County residents active at OFU convention PDF Print E-mail
Written by Sentinel-Tribune Staff   
Saturday, 15 February 2014 09:31
COLUMBUS - Ten participants from Wood County joined nearly 250 delegates, non-voting members and guests at the recent Ohio Farmers Union convention in Columbus. The meetings were highlighted by numerous speakers including Secretary Tom Vilsack, of the United States Department of Agriculture, and U.S. Senator Sherrod Brown.
The focus of the convention included shaping the organization's 2014 public policy agenda. The 80th annual state convention was its largest in several years.  
Joe Logan of Trumbull County, was selected as the new president. He previously served on the OFU Executive Committee and was also previously the group's president. Logan and his family are longtime dairy farmers who also produce grains and grass-fed beef. He also serves as the co-chair of the Coalition for a Prosperous America, a bipartisan fair trade advocacy group.
Among the concerns of the membership are the long-term effects of fracking and the disposal of toxic drilling wastewater. Those topics continue to dominate policy discussions among its membership.
Vilsack spoke at the convention just two days after a U.S. House vote to approve the final version of the Farm Bill. The secretary thanked the group for their support of the bill and was confident of the Senate to also pass the measure.
In particular, Vilsack said the National Farmers Union and its affiliates like OFU were responsible for saving Country of Origin Labeling for U.S. meat products. He also stressed the importance of agriculture noting it "remains as important as ever and the human values coming from the farm and small towns are irreplaceable."
He urged the member to remain politically active and maintain a strong voice for rural America.
Prior to the Senate's vote on the Farm Bill, Brown told the convention, "There are several titles in the farm bill, all of them important to this state. You think about rural development, you think about conservation titles, you think about commodities in title one and what we've been able to do there, and obviously you think about the nutrition part and all that helps make our state better."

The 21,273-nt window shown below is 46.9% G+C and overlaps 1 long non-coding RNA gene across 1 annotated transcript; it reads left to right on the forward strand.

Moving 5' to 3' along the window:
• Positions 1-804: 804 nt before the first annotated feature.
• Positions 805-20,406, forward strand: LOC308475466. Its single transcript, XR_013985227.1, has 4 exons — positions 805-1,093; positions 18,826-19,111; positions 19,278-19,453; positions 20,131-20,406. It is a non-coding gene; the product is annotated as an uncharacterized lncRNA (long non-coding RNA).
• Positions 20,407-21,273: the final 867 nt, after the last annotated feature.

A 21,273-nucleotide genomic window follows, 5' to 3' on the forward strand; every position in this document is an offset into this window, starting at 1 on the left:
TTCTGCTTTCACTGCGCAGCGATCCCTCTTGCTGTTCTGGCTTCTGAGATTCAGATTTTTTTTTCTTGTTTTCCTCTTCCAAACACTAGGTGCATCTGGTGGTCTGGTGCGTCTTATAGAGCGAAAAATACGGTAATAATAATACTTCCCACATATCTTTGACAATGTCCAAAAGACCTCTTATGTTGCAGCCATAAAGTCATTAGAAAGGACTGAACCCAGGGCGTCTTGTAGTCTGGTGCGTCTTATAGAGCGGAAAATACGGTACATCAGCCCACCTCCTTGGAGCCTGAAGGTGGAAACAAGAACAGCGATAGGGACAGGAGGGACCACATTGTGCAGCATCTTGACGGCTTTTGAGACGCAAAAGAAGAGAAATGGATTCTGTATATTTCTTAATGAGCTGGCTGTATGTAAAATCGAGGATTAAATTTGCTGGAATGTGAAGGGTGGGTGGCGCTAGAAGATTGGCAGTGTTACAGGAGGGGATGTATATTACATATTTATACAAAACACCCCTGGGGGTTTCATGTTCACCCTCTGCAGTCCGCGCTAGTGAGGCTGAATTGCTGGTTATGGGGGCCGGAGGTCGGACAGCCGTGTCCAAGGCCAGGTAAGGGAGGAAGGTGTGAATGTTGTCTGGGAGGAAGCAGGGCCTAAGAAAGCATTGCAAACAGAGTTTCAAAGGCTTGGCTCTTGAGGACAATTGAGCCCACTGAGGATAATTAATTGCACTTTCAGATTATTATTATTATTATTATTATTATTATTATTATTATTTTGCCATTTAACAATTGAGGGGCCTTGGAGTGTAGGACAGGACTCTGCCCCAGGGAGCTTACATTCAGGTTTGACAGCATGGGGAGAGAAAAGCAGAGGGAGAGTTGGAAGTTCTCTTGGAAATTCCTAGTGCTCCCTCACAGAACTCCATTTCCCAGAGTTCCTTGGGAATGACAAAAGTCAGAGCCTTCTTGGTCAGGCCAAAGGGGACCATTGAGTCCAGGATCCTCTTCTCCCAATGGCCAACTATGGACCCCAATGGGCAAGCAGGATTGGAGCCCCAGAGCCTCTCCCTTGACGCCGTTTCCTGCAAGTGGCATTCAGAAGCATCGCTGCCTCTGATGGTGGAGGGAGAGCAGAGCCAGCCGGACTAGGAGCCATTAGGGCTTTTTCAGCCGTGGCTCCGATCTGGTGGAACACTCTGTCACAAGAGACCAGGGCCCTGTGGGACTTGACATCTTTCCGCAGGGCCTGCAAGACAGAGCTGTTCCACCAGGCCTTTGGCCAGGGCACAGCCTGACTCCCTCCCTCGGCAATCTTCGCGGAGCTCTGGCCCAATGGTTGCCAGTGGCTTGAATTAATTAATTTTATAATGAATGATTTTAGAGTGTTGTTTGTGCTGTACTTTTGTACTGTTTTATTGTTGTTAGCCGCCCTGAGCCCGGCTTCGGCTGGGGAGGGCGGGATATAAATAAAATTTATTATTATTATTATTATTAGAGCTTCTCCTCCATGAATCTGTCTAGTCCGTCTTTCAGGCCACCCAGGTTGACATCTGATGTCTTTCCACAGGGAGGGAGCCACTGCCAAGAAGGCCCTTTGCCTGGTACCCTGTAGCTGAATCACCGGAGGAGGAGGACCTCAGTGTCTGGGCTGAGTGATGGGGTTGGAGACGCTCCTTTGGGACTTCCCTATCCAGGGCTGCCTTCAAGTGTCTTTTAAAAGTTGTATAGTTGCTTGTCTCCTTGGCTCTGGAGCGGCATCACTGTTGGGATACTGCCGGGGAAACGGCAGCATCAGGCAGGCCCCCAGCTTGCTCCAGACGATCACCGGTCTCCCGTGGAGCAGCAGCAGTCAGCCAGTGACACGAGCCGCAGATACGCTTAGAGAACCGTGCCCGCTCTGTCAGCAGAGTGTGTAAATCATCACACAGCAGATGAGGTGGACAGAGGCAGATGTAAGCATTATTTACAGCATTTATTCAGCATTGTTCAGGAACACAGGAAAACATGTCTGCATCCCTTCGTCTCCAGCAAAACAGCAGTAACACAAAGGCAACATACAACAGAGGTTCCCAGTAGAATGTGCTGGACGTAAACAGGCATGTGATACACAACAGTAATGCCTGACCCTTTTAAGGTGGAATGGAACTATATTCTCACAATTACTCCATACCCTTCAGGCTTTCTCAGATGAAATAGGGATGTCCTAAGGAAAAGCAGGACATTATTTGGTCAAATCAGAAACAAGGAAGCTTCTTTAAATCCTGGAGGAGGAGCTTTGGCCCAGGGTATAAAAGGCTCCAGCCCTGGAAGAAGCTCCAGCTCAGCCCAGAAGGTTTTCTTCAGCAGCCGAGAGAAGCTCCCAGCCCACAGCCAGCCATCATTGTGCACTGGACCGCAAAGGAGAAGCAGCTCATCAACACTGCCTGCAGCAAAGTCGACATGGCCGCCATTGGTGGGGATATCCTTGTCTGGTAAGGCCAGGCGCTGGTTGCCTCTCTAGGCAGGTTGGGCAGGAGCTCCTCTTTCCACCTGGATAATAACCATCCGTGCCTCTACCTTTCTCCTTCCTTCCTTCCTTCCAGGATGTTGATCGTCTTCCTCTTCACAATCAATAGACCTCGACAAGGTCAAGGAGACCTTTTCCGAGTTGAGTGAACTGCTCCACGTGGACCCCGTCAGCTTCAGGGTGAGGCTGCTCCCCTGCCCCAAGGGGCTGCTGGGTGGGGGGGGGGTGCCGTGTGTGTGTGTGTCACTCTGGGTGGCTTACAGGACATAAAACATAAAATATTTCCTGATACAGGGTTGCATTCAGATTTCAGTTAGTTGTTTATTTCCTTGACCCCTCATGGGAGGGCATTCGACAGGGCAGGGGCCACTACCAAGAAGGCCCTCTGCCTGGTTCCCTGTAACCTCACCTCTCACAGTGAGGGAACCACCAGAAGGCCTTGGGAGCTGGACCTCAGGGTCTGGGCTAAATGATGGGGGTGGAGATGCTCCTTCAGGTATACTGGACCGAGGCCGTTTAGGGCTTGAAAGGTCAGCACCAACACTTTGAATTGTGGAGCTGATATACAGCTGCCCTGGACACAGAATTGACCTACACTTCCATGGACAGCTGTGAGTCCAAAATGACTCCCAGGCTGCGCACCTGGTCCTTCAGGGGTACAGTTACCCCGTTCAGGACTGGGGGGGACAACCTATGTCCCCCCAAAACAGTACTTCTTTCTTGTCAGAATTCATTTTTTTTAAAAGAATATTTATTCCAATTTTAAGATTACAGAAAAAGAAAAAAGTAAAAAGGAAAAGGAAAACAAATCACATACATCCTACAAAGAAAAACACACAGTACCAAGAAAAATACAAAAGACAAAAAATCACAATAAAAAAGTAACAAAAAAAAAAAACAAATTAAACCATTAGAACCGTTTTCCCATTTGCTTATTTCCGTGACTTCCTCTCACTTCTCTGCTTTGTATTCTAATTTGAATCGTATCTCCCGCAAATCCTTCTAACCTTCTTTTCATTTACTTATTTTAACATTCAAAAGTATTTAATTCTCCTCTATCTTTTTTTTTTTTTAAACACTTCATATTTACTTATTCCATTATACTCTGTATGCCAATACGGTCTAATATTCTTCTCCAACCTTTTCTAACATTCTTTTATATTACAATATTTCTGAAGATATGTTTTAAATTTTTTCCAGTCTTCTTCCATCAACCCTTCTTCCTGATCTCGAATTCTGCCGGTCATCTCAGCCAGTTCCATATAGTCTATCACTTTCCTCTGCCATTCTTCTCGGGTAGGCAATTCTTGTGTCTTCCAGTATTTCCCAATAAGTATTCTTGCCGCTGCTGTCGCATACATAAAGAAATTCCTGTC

Brown added, "I'm virtually certain we'll pass it, and I am virtually certain the president of the United States will sign it."
Regarding the Farm Bill Vilsack also said, "I think it is important and necessary that we explain to our friends in cities and suburbs why farmers need these safety nets."  
Adding, "I honestly don't think that folks fully appreciate the risk that's associated with farming. You could be the best farmer in the world, you could make every decision correct, you could plant at the right time, you could get the right chemical mix, you could get the right fertilizer, you could do everything exactly right, and then Mother Nature can decide to rain for 40 days or not rain for 40 months. And your crop's gone."  
Logan was nominated by outgoing president Roger Wise who served OFU through six years which included navigating the organization through some tough times including replacing an insurance business partnership with its current property and casualty partner Hastings Mutual Insurance. Wise also began a strategic plan process in 2013 that is aimed at further boosting membership and kick-starting youth and other programming. Wise will continue to serve on OFU's executive committee.
"The Ohio Farmers Union provides a unique and much needed voice for independent family farmers and consumers, concerning critical issues like market fairness, food quality and safety, and the environmental impacts and husbandry practices of modern industrialized agriculture," said Logan.
"I wish to thank Roger Wise for providing excellent leadership over the past six years at OFU. His steady hand helped the organization negotiate some turbulent times, and I will be gratified to have his counsel over the coming years," Logan added.
OFU convention delegates also approved a slate of policy priorities for 2014 in a 'special orders of business' document. The effects of shale gas boom in large swathes of rural Ohio and current weaknesses in the state's regulatory regime led the topics of debate.
"A big challenge - and one we accept - is to work with others across the state and ensure the oil and gas industry isn't given carte blanche to operate in rural Ohio for a decade or two and leave our farmland, air and water in worse shape than they found it," Logan said.
The Ohio Farmers Union has more than 4,000 members in Ohio working on legislative issues in the state which affect family-sized, independent producers as well as cooperative education and marketing efforts for family farmers.
 

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